6 Ethics Questions Due in 3 Hours
1. (TCOs 1, 2, 3, 7) In support of TCO #7 and in the Week 7 discussions, you developed and placed into the threaded discussions your personalized ethics statement of what has become important to you in the practice of ethics as you have practiced ethics during the course. Your first task in this question is to briefly present that personalized statement in just a few sentences before continuing with the question. Much of the rest of the exam will involve your working with that personalized statement through brief applications and cases.
Use your ethical philosophy to solve the following ethical situation. Explain how your philosophy helped you make your decision.
Anticipating the possibility that their soldiers may one day be captured by the enemy, some modern armies include in their basic training exposure to simulated yet intimidating torture techniques. That is, they subject their own troops to mild forms of simulated torture in order that they may learn how to resist torture and not divulge the plans and classified information that they know. Some other armies actually train through experience of torture.
Is this practice justifiable ethically? If you believe it is justifiable only under certain conditions, specify the conditions. Explain and defend your position, and then explain how your ethical philosophy helped you come to this conclusion.
2. (TCOs 1, 2, 7) Analyze the following ethical situation using YOUR ethical philosophy. Read the situation and then in your answer, explain why this is an ethical situation, what the “issues” are, and how an “ethical” person would resolve them. Explain how YOUR ethical philosophy has helped you reach a conclusion about how to resolve or analyze this situation.
As a result of the economic down-turn starting in 2008, efficiency has become more and more the byword of the successful business person. The axioms of the efficiency expert are: “Eliminate what need not be done; simplify what must be done; combine tasks wherever possible.”
Putting this into practice means, among other things, eliminating people’s jobs. Sometimes it also means making one person do two or three people’s jobs. As company’s gain the upper hand in employment (when the number of employees wanting good jobs is higher than the number of good (i.e. high paying) jobs available), they will more and more expect employees to be willing to work longer hours and to do accomplish more and varied tasks.
1. Under what circumstances is it ethical business practices to ask employees to multi-task or do more than one person’s job?
2. Under what circumstances is it ethical for an employee to refuse to do more work than can be taken on in a conventional 40-45 hours per week?
3. Let’s assume that it is BECAUSE employees are willing to multi-task and do two or three people’s jobs, that others LOSE their jobs. Who is more at fault ethically? The employer who requests the extra work from the remaining employees? Or the employees who are willing to do the extra work, thereby putting the others who aren’t willing out of work?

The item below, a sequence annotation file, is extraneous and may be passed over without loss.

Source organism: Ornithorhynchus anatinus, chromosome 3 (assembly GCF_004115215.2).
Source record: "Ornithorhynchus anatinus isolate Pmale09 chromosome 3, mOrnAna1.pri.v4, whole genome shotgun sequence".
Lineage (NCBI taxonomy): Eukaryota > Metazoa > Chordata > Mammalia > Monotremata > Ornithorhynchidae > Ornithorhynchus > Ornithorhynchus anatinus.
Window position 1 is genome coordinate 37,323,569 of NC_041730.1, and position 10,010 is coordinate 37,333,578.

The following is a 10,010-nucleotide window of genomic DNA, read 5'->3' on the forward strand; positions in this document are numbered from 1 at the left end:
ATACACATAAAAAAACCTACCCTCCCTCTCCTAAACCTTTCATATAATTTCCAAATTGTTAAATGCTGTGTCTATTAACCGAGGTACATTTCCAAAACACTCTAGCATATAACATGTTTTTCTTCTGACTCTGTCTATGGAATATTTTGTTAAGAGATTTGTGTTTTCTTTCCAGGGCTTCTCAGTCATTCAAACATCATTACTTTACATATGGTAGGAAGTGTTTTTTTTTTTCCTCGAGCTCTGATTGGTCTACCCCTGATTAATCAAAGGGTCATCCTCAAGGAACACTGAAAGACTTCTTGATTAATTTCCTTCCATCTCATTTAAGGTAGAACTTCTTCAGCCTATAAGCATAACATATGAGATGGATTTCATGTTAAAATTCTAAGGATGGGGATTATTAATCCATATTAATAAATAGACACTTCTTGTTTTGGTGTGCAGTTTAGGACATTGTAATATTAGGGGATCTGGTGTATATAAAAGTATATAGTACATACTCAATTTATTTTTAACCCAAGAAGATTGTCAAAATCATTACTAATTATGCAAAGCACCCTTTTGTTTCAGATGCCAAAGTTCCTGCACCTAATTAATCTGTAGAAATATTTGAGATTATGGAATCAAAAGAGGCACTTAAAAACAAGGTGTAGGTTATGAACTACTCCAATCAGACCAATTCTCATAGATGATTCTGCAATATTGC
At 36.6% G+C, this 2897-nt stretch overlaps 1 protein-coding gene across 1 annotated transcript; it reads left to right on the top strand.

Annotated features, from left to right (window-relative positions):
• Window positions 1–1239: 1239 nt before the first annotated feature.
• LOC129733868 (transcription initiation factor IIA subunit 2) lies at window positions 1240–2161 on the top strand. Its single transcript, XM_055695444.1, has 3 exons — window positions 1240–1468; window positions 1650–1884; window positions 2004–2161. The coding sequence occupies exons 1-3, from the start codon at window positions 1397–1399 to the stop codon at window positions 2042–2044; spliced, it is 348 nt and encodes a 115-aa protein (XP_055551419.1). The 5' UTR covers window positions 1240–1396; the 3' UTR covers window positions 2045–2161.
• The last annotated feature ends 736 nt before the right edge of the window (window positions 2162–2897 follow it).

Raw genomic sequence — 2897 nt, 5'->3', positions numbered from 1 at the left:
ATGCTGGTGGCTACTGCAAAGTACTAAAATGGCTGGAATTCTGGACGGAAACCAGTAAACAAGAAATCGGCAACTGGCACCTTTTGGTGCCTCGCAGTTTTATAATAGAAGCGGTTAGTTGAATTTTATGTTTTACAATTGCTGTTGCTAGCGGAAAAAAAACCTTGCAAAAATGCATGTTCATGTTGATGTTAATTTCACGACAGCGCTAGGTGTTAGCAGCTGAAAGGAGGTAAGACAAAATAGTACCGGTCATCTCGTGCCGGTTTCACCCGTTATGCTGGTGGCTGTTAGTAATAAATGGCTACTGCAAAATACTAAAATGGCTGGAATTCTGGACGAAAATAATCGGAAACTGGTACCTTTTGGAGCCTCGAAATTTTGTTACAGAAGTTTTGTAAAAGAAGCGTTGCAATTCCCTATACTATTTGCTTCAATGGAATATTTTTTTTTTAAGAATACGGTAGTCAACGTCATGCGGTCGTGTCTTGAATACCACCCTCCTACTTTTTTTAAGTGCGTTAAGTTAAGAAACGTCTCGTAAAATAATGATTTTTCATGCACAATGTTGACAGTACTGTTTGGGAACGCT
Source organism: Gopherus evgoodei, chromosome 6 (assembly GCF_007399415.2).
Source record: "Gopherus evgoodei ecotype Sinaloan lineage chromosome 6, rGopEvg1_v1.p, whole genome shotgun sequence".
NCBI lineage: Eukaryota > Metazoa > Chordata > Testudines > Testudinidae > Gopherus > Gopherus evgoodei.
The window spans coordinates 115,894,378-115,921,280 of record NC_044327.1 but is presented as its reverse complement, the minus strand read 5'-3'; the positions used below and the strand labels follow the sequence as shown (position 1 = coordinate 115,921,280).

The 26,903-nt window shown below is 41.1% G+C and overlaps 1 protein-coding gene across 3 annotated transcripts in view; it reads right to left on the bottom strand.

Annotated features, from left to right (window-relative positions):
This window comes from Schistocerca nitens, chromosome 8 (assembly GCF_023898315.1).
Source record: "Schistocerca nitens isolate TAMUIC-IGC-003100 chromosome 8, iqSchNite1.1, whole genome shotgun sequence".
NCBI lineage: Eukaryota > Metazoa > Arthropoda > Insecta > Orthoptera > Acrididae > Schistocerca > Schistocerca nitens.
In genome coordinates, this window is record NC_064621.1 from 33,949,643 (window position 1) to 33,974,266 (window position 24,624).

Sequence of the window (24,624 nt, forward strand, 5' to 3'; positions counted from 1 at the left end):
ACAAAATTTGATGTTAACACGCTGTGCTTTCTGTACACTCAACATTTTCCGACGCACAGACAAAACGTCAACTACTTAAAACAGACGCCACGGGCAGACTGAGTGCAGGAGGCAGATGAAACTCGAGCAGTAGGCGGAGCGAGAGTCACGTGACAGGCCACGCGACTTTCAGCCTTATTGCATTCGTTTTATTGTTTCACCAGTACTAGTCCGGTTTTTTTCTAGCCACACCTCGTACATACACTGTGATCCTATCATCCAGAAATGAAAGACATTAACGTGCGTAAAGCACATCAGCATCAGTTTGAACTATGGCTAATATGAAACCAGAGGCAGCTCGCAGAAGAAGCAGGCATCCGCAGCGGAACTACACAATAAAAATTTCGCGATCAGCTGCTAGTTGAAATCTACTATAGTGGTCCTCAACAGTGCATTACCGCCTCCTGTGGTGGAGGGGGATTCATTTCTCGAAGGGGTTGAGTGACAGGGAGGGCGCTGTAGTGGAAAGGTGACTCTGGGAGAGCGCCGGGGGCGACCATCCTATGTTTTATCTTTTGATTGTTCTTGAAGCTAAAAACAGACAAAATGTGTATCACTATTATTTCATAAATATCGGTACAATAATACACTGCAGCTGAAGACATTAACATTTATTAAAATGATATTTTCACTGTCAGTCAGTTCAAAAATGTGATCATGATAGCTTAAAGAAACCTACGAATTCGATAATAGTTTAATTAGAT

3. (TCOs 1, 7, 9) How do you feel John Locke would have solved the above ethical situation differently or the same as you did using your philosophy? Please explain the reasons for the similarities or differences.
4. (TCOs 1, 2, 4, 9) John and Marsha are both married to other people and the parents of several children, and they are having an adulterous affair. One night, when they are meeting secretly, they witness a murder. They agree that they cannot risk reporting it without exposing their affair. The next day the body is found and within a week a suspect is apprehended and charged with first-degree murder. When John and Marsha see his picture in the newspaper, they realize that he is not the murderer. They meet again, discuss their dilemma, and decide that despite the new, dreadful development, they will not step forward as witnesses.
Tell what ethical philosophy the John and Marsha are using, if any.
Now, use your ethical philosophy statement to analyze the situation. Explain how, using your philosophy, you would have solved this situation either the same way as the characters in the situation did, or differently.
The question surrounds the issue of coming clean about the murderer, not whether you would have engaged in the affair or not. (Thus, you cannot say, “I would never have the affair” as your solution. Pretend you are an advisor to the two of them–not that you are the two of them. What would YOU tell them to do at this point?) Why?
5. (TCOs 5, 6) You work for a grocery store and a new manager is hired to oversee your department. He comes into your department (the butcher shop) and explains to you that for the past 6 months, your department has been losing money for the store because of the waste and spoilage going on from having to discard unsold meat and poultry. He tells you that from now on, he wants you to package ground meat in smaller, more compact packages, with older meat on the bottom of the package (so it is not visible to the customer) and the fresher meat on the top, where it is visible to the customers. In this way, you can move more of the older meat and still receive the top dollar for it. As he leaves the department where you were having the discussion, he turns and says, “And by the way, one more month of losses like we had last month from this department, and you can kiss your job goodbye.”
Will you repackage the meat in the way he requested?
Why or why not? Explain what ethical analysis you used to come to this conclusion.
6. (TCOs 6, 8) Analyze your answer above using the Blanchard and Peale ethical dilemmas resolution model. Show your steps.
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